The morning I rose early, the sky still covered the town in a thick blanket of darkness. The lake was calling me though. Like a junkie needing a fix, I needed to feel the breezes and hear the sound of the water lapping against the rocks. I would not be in this place of peaceful contemplation much longer. Soon I would be making the journey back to the questions without ready answers that was my life.
Dressing quietly I walked out into the slight chill of that late July morning and started down the road to the edge of the lake. The harbor wasn’t my destination nor did I want to risk the chance encounters in the park so I walked straight to the water crossing through an abandoned field.
At the water’s edge, as was true all around the edges of the town, large boulders lined the lake protecting the town from its mighty carving tools that had caused such damage in the past to the more fixed nature of manmade structures. They were the guardians at this juncture where nature met man’s best laid plans. It was there, on those rocks that I found a seat for looking out on the steel grey of the waters.
A large ship and a small duck were the first outlines to begin to find definition as light began to rise. My heart was quiet as I thought of the friend who had done this for me but who I would never see.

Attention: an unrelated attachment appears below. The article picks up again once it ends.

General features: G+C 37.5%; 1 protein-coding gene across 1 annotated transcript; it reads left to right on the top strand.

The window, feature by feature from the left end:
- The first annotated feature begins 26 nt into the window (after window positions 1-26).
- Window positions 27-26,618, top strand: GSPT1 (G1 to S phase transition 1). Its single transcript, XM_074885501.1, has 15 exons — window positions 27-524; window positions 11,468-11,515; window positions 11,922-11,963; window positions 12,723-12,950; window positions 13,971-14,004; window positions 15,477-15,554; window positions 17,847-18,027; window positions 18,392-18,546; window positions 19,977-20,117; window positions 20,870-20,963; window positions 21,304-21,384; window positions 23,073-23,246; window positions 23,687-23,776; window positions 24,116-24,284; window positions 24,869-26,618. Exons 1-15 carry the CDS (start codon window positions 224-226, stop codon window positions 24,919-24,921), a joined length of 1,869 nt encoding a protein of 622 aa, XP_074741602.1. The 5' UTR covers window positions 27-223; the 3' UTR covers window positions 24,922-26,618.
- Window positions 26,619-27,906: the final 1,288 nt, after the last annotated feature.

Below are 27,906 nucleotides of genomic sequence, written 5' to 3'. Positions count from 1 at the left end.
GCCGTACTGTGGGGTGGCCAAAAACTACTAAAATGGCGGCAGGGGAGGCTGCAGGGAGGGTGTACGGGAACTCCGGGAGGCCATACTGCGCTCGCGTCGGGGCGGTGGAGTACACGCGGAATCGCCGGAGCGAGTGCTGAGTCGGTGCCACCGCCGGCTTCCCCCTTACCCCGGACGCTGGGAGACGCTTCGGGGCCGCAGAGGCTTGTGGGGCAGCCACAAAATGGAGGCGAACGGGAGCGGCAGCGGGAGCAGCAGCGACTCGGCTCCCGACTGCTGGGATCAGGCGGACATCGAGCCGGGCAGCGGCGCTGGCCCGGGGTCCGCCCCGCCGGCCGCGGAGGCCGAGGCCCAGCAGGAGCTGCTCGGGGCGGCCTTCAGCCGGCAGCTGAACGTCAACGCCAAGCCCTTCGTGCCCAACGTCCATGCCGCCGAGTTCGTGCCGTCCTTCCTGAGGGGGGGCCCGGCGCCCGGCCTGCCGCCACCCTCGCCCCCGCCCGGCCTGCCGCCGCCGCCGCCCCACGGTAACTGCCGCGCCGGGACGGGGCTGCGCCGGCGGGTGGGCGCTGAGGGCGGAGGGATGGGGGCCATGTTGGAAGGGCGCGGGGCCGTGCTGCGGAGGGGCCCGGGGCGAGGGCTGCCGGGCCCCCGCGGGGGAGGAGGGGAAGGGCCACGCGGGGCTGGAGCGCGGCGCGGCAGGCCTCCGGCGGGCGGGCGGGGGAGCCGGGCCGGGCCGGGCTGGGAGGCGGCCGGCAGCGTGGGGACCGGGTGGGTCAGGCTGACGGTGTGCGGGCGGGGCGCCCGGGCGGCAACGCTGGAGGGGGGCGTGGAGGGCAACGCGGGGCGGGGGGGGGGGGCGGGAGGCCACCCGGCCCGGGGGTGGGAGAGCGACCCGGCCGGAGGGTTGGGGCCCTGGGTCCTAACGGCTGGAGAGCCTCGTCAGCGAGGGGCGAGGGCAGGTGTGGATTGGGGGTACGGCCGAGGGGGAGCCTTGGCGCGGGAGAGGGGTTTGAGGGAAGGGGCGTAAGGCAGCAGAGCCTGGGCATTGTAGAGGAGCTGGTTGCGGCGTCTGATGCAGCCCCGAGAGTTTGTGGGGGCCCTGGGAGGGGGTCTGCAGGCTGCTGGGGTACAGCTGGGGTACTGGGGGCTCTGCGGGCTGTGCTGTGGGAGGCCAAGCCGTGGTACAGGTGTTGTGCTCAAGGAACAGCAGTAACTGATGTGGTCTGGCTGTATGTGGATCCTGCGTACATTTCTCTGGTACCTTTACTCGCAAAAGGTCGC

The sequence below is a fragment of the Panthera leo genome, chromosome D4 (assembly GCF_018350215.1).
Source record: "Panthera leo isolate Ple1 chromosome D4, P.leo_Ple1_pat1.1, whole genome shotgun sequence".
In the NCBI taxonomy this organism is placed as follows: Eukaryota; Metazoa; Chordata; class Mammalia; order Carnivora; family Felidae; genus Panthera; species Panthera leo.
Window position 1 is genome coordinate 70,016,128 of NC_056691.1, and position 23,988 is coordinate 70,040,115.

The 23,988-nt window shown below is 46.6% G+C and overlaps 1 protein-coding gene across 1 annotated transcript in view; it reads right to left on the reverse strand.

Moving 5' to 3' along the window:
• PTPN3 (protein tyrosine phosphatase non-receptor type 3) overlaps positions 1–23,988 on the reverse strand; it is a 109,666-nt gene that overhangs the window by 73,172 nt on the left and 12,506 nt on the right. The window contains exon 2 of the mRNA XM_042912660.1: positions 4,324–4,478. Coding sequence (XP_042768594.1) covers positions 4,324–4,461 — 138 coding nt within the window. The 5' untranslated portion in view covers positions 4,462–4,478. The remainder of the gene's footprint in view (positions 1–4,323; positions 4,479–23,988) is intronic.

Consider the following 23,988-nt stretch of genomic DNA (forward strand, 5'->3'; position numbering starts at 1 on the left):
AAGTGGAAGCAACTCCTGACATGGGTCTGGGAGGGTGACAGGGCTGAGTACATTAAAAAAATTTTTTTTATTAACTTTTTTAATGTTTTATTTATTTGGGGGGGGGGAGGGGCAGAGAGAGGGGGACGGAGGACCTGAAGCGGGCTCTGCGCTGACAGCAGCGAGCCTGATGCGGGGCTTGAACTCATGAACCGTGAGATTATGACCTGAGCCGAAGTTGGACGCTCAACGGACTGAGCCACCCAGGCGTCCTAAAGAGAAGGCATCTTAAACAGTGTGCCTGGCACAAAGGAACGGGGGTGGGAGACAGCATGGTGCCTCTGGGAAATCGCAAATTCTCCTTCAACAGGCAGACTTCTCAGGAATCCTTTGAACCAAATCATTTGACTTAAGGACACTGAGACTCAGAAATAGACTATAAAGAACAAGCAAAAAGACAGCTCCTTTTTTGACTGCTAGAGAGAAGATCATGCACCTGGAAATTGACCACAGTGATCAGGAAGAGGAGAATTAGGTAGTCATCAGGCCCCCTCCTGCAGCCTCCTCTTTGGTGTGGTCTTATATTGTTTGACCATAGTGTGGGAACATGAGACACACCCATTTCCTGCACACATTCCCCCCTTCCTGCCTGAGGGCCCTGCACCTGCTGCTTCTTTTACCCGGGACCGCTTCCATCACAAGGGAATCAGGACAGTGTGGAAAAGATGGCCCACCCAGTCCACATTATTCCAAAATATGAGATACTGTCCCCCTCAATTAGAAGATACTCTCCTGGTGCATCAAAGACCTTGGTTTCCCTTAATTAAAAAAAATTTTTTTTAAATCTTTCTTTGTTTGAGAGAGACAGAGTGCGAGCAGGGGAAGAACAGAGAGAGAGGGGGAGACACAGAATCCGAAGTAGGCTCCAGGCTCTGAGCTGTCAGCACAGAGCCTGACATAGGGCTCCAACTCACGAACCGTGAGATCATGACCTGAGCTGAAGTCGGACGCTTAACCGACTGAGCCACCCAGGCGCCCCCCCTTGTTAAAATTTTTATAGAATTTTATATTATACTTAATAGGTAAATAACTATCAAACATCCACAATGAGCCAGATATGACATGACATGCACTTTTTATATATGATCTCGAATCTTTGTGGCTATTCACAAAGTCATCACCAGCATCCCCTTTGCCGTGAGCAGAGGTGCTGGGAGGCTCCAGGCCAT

The opening of the sun first made itself knows as tiny flickers of flame dancing to the shore on the tips of wavelets. The fire seemed so real. For a moment I wondered if, in fact, the man I could see on the shore was throwing something out into the waves. He stood silent, though, staring out toward the water, a black silhouette against a backdrop of trees reaching out over the edge of the water. I turned back to watch the duck riding quietly on the rise and fall near the shore.
Suddenly I was enveloped by a reddish light. The water where I had been watching still wore its grayish hue. The shore on the other side of me still slept in the quietness of shadows. This light surrounded me casting my shadow on the rock behind me. Looking forward I saw the miracle of time and place that was mine in those moments. Shaded trees and elevation had somehow conspired to make this place I was sitting the meeting place with the sun. A carpet of red unfurled through the slightly pinkish grey on each side, right to me. I was held in a sense of majesty that stopped my breathing and opened the tears I held inside.
I was in awe. In those moments I thought of my friend far away and reached my hand out. But it is not that friend who held my deepest thoughts. I remembered a story of a people on a Pacific island who spoke of the day one would walk out of the sunrise to meet them and heal their wounds. In those moments, this was that One who seemed to have met me there.
The sun opened further bringing light into the day and I made my slow way back up the hill to pack for my journey home. Was it a minute? Five minutes? Less? Or more? I won’t know nor do I have a photo to hold that moment in my memory. Instead I have the indelible imprint in my spirit of that carpet of red rolled out through the greyness of my life, holding me until the door of the sun could more fully open, colouring my world again in light.